Some growers want UV light in their grow room.
Others do not.
Both have valid reasons for feeling that way.
UV light has both benefits and drawbacks for plants. For humans as well.
If you want UV light, what types of lighting provide those wavelengths?
Do LED grow lights emit UV?
It turns out the answer is not just a simple yes or no.
Keep reading to learn if LED lights emit UV rays. We’ll also cover the benefits and dangers of UV light, plus other types of lighting that emit UV.
- 1 Do LED Grow Lights Emit UV?
- 1.1 What Is UV Radiation?
- 1.2 Negative Effect Of UV Radiation
- 1.3 Positive Effect Of UV Radiation
- 1.4 Other Types Of Lamps And UV Radiation
- 2 LED Grow Lights Emitting UV: Final Thoughts
Do LED Grow Lights Emit UV?
It depends. The kind of LED lights used in commercial growing applications often do emit some UV radiation.
However, the small traditional LED light bulbs you have in your house produce none, or only very little.
Some LED grow light manufacturers add UV diodes to their lights, specifically for growing marijuana. These diodes are always UVA.
The most popular lights these days tend not to have UV light, however. It seems the industry is moving away from having UV diodes on LED fixtures. I prefer that anyway.
It is better to just get a separate UV bulb and use it to supplement your regular lights. That way, you can limit the UV light to the last few weeks of flowering, when it helps plants the most.
And you can only have it on a few hours a day, which is ideal. It is better not to have UV light going all the time.
For that reasons, some manufacturers add fluorescent UV bulbs, in order to have UVB light. We’ll get into the difference between the three types of UV light below.
What Is UV Radiation?
UV stands for ultraviolet. UV radiation comes from the sun and other artificial light sources. Humans and all plants on earth need it to grow and be healthy.
However, overexposure can be bad for humans and plants as well. As mentioned above, there are actually three main types of UV radiation.
These three types of UV radiation differ based on their wavelength which is measured in nanometers.
UVA radiation has a wavelength of 315 to 399 nm and makes up 95% of all the UV rays that end up on the earth’s surface. It can penetrate deeper into our skin and bodies. UVA is what causes us to get a tan, which is bad for our skin and is technically skin damage.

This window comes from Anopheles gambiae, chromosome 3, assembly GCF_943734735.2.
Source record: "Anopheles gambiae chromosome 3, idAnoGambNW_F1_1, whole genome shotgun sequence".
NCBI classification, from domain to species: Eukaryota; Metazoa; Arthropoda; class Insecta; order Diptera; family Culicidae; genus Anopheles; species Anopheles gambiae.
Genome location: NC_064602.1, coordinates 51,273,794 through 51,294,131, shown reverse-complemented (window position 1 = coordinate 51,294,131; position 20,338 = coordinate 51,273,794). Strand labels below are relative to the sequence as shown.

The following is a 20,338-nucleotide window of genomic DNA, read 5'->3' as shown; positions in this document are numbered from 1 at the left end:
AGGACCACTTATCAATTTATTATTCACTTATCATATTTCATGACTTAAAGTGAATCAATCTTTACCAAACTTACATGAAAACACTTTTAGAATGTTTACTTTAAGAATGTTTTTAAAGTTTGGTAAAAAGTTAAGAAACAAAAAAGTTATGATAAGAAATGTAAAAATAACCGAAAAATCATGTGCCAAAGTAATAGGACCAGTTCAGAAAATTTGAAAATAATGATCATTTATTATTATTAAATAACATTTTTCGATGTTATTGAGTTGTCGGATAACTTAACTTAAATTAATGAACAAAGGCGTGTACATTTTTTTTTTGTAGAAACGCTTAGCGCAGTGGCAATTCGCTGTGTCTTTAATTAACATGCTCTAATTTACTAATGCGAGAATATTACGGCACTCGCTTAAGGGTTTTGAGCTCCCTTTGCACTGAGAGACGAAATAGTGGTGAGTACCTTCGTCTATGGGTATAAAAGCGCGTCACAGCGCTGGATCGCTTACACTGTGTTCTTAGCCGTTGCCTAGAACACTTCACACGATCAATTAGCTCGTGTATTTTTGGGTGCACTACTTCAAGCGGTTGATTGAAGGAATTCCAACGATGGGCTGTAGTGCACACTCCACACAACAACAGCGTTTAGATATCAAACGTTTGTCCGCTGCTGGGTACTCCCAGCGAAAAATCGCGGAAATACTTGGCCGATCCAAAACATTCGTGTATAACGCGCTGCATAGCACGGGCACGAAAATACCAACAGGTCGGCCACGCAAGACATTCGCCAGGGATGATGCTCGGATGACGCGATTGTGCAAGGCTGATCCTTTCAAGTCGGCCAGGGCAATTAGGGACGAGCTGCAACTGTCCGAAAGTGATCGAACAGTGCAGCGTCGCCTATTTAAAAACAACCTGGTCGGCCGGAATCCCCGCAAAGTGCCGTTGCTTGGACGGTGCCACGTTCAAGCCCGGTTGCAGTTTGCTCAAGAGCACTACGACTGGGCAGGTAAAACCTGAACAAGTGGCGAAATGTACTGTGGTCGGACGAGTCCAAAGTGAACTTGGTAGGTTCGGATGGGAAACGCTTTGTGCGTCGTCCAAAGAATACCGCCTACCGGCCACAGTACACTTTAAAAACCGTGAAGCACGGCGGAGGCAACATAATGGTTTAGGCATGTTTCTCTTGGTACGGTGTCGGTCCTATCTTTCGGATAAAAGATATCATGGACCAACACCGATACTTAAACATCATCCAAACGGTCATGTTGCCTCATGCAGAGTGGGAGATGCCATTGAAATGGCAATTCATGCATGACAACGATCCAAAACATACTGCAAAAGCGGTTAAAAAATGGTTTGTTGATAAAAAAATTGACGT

UVB radiation has a wavelength of 280-314 nm and only makes up about 5% of the UV rays we have on the planet. It can not penetrate as deep into the skin as UVA but when it pairs with UVA the two can cause some serious damage and are even known to cause skin cancer in severe cases.
UVC radiation is completely absorbed by the atmosphere, which is a very good thing, because this stuff is really dangerous. It is the shortest wavelength of all three types at 100 to 279 nm. It can cause severe damage to the eyes and skin, even if the exposure is only for a short amount of time.
Negative Effect Of UV Radiation
You are probably aware that UV radiation is bad for us. It’s also bad for plants. But do you know why it is bad? Let’s find out.
UV radiation can cause sunburn in the short term. This is an irritating and painful burn on your skin, where it turns red and hurts when you touch it.
Over time the burn will turn brown and become a dark tan, which some people believe makes them look healthier. Others think the exact opposite.
In the long term, UV can cause additional problems. Some long-term ill effects of UV radiation include:
- Eye Problems: bright light of any kind can be bad for your eyes when you expose them to it for a long time; UV light is even worse, because it penetrates the lens and actually gets into the inside of your eyes, damaging them over time
- Premature Aging: wrinkles and yellow leathery skin are the result of a long life lived in the sun with no protection; your skin becomes droopy, and the elasticity is reduced when UV rays are constantly shining and penetrating deep into your layers of skin
Exposing your plants to too much UV light can stress them and cause them to become damaged and unhappy. However, exposing them to the right amount of UV can cause increased terpene, cannabinoid, and trichome production.